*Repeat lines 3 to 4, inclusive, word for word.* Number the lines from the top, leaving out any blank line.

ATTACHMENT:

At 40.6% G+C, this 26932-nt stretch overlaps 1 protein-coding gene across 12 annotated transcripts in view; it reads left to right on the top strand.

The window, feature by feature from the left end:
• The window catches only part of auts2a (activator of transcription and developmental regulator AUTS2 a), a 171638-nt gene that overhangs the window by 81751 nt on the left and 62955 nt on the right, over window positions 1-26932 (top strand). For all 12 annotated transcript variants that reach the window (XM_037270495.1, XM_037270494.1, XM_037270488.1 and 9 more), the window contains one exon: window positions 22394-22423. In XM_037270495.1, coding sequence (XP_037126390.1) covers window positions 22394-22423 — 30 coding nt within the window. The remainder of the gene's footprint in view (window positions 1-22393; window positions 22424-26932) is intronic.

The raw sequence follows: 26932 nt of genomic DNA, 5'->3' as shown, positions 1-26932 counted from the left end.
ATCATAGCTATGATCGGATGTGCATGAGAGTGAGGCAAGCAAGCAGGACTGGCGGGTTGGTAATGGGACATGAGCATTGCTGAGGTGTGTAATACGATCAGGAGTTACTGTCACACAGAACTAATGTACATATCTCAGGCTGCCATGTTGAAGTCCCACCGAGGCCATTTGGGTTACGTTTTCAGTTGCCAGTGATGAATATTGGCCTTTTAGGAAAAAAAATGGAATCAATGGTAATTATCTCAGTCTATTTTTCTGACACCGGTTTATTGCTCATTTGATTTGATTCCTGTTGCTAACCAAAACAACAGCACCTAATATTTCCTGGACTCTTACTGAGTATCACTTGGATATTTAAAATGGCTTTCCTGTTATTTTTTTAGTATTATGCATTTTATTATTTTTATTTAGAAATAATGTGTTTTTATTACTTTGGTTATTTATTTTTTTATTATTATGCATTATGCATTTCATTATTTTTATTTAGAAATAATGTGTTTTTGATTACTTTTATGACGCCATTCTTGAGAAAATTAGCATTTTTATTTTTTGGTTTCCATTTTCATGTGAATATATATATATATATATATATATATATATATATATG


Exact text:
• The window catches only part of auts2a (activator of transcription and developmental regulator AUTS2 a), a 171638-nt gene that overhangs the window by 81751 nt on the left and 62955 nt on the right, over window positions 1-26932 (top strand). For all 12 annotated transcript variants that reach the window (XM_037270495.1, XM_037270494.1, XM_037270488.1 and 9 more), the window contains one exon: window positions 22394-22423. In XM_037270495.1, coding sequence (XP_037126390.1) covers window positions 22394-22423 — 30 coding nt within the window. The remainder of the gene's footprint in view (window positions 1-22393; window positions 22424-26932) is intronic.

The raw sequence follows: 26932 nt of genomic DNA, 5'->3' as shown, positions 1-26932 counted from the left end.